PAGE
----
Land Type Differences

Valuation methods and value ranges differ significantly based on land use. Agricultural land is assessed for its soil quality, yield potential, and commodity crop prices. Average per-acre prices run from $4,000-8,000. Residential plots consider location, zoning, improvements and market sales of comparable parcels. Metro backyard lot prices can top $100,000 while rural multi-acre sites run $20,000-60,000. Commercial and industrial land values hinge on development potential and access. Prices range widely, from $50,000/acre in smaller communities to over $1 million/acre in downtown Columbus.

Assessments

County auditors appraise each Ohio property every six years, estimating market value based on recent nearby sales. These assessments factor into taxation. However, assessed value does not always align perfectly with true market value or appraised value. Property owners can contest assessments if they find evidence like comparable proving lower worth. Assessments also lag changes in property values.

Regional Variations

Land values vary considerably depending on Ohio location. Areas with growing populations, vibrant economies, and available land for new construction see values rise. Regions with declining industry and populations often experience property depreciation. Farmland values remain more consistent statewide but can change based on climate impacts on yields. Waterfront locations also command premium prices for both residential and commercial uses.

Value Trends

Over the past decade, Ohio experienced steady but modest appreciation in property values. Average home prices rose about 3% annually from 2010-2019 before the pandemic stalled growth. However, the market rebounded with over 10% gains in 2021-2022. Limited supply amid high demand from millennials and remote workers fueled bidding wars in cities. Apartment and warehouse space also tightened. Meanwhile, rising interest rates and recession fears cloud the short-term outlook.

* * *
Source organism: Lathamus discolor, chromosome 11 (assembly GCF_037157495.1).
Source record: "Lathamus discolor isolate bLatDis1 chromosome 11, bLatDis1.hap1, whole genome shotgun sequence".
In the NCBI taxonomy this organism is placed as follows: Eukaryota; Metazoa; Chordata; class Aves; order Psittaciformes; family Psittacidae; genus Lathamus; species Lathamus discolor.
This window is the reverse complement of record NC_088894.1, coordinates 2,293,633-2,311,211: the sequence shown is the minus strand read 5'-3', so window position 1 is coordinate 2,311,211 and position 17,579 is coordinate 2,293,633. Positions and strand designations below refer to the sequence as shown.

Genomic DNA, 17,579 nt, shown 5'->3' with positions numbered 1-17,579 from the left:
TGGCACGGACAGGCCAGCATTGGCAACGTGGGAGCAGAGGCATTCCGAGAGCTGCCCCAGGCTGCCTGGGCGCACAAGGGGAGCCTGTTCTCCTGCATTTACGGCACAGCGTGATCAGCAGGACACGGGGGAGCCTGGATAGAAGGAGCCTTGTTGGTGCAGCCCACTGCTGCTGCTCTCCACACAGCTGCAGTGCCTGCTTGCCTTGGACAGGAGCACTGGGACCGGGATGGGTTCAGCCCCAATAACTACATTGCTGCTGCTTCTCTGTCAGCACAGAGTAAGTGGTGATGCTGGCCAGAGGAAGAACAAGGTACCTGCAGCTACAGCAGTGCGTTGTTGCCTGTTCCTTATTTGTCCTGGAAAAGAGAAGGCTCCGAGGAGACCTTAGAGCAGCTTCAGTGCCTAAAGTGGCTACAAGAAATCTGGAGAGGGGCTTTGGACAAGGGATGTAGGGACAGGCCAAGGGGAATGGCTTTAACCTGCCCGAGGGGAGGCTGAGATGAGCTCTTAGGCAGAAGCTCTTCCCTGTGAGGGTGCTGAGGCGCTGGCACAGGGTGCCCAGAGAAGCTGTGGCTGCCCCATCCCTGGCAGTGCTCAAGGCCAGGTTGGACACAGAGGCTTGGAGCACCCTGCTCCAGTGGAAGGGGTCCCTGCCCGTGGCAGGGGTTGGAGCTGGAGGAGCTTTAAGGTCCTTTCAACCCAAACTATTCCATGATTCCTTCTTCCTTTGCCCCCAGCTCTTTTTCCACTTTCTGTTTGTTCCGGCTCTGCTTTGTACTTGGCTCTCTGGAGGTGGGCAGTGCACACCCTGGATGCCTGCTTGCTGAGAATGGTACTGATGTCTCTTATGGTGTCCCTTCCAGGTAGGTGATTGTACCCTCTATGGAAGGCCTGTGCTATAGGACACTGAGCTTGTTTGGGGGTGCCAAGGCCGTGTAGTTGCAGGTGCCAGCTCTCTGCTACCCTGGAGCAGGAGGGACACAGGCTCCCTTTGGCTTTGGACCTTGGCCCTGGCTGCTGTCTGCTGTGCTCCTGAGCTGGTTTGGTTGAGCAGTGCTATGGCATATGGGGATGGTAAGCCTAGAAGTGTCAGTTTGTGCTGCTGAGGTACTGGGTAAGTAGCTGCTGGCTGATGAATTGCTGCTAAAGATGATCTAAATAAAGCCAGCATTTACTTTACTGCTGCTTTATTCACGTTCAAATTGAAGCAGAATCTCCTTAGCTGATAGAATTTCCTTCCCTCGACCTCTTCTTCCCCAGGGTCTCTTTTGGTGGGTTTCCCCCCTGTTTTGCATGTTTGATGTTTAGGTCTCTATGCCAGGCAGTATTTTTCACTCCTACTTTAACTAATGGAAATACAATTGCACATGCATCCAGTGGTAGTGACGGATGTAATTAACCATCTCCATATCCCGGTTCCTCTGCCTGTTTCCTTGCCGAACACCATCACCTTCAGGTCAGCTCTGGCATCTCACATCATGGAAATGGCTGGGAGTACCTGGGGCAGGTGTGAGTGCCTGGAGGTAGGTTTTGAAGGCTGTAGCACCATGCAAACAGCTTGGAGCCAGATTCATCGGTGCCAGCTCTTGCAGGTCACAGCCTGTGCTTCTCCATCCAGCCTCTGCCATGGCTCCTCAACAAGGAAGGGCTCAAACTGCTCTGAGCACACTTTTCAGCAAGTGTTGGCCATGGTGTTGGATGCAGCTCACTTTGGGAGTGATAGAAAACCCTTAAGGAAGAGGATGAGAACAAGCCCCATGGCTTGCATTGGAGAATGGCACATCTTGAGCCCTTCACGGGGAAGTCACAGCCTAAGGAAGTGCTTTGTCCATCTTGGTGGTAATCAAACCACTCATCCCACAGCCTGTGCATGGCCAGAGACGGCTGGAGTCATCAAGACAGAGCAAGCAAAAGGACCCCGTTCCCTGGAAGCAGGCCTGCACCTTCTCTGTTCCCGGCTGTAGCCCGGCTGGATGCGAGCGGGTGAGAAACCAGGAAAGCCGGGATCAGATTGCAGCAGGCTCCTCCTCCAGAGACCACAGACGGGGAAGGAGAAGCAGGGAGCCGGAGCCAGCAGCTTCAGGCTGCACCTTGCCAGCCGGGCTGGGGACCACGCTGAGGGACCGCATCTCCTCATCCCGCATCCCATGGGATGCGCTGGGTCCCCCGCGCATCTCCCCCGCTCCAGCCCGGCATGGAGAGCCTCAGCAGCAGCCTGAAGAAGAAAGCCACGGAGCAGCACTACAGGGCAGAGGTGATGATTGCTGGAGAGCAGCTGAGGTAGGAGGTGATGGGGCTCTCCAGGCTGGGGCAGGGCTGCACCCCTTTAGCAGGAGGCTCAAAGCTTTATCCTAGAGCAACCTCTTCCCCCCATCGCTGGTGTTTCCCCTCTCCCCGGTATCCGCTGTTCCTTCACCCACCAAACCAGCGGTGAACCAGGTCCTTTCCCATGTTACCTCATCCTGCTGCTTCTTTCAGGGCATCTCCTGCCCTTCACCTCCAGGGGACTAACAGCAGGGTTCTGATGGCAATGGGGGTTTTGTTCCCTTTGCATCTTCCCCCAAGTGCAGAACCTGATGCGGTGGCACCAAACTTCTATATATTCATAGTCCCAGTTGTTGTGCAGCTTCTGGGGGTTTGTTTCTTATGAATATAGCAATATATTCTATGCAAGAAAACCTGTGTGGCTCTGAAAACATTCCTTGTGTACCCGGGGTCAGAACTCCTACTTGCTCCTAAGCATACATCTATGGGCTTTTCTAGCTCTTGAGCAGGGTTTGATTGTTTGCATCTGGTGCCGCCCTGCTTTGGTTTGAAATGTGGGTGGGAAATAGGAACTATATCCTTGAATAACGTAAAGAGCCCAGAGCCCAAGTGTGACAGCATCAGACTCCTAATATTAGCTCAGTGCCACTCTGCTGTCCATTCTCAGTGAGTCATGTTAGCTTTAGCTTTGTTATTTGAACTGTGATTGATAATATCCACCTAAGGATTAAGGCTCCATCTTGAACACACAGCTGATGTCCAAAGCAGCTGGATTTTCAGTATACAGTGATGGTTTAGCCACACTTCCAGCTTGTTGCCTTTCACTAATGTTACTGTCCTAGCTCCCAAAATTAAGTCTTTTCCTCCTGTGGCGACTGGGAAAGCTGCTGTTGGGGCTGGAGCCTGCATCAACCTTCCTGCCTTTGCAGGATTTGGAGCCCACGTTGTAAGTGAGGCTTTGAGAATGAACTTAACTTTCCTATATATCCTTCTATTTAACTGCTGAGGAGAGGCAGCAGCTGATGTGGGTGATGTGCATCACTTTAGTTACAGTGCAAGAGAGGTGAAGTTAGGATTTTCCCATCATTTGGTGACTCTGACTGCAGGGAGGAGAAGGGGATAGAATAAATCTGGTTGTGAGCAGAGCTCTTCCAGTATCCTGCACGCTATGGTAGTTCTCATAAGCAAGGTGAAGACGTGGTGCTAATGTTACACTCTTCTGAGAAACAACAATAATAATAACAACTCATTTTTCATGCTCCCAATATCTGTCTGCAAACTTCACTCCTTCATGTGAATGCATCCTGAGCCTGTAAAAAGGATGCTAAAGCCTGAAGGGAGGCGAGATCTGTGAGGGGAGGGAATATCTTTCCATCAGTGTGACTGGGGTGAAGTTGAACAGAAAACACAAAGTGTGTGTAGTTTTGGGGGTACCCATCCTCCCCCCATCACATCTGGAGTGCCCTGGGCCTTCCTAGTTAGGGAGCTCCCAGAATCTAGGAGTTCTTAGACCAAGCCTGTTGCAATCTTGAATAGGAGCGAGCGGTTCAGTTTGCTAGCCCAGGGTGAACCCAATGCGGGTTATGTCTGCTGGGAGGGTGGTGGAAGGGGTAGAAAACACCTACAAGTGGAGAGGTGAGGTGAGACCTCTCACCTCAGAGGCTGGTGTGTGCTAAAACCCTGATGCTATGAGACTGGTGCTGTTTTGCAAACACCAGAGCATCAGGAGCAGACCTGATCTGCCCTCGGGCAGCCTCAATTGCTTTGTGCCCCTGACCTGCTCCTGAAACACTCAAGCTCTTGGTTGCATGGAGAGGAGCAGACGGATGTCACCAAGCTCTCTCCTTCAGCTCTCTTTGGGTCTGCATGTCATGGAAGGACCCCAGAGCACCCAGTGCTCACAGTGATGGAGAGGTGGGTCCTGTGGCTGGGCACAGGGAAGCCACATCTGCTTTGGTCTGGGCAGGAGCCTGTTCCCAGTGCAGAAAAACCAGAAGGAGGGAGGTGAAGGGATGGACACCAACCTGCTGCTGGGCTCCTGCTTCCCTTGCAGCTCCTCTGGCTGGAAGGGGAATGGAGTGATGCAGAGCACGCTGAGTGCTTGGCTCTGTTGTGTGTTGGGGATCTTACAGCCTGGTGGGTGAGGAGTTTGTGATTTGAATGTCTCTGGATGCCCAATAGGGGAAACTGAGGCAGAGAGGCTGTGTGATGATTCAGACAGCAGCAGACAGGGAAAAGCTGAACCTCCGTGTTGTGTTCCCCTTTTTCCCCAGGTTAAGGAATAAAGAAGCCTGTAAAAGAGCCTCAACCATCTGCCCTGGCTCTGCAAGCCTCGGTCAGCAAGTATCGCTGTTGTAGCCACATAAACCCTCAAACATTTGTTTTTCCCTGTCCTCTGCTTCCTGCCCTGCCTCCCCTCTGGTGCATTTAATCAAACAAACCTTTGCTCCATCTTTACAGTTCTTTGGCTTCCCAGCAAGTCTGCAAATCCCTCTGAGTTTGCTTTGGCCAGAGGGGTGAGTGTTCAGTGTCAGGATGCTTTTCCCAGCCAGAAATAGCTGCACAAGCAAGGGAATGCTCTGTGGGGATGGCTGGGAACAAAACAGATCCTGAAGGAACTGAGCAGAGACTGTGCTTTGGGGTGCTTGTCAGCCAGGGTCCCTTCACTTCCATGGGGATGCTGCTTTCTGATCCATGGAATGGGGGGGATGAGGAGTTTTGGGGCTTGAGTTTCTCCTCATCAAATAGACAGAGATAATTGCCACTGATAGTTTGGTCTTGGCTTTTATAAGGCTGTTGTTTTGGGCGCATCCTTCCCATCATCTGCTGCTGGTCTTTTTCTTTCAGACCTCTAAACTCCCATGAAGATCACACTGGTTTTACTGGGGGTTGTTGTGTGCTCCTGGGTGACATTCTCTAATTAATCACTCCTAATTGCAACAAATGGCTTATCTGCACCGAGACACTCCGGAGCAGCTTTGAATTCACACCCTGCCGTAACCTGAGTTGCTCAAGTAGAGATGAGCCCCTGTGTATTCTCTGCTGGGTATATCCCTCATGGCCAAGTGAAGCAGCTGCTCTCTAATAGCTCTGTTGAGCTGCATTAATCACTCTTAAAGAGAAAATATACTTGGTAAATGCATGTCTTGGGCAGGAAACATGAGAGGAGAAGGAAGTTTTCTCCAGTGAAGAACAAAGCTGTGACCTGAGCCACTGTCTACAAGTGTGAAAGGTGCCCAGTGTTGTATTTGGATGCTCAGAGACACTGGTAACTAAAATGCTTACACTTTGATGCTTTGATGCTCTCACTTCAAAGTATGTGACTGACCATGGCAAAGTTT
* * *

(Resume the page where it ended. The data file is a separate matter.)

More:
Buying and Selling Land in Ohio

In most cases, real estate transactions in Ohio follow traditional processes with some unique aspects.

Sale Process

Selling property starts with pricing, marketing and listing the land, often with a licensed real estate agent. For commercial and industrial sites, owners may also directly pitch to potential buyers. Prospective purchasers will research listings, consult local records and make offers contingent on due diligence inspections. Attorneys then negotiate final terms and paperwork. At closing, the deed transfers and funds exchange after the seller pays any closing costs. Title companies usually manage documentation and logistics.

Due Diligence

Before finalizing any Ohio land purchase, buyers should complete inspections and research. This includes:

  • Title search to confirm ownership and identify any encumbrances
  • Land surveys marking exact boundaries and features
  • Environmental tests checking for contamination
  • Zoning and permit reviews to identify restrictions
  • Mineral rights checks to see if rights transfer with surface title

Real Estate Professionals

While for-sale-by-owner deals occur, most Ohio land transactions involve key professionals including:

  • Real estate agents to market and facilitate deals
  • Appraisers establishing property valuations
  • Attorneys handling closing paperwork and negotiations
  • Title company agents processing closing documentation
  • Lenders financing deals through mortgages and loans

Buyer Financing

Cash purchases are common but many Ohio property buyers utilize financing. Typical mortgage loans require 20% down payments. Commercial financing often demands 25-30% buyer equity. Loans for raw land can be harder to obtain and may have higher rates or fees. Seller financing does occur but adds complexity around liability risks.

Marketing and Negotiations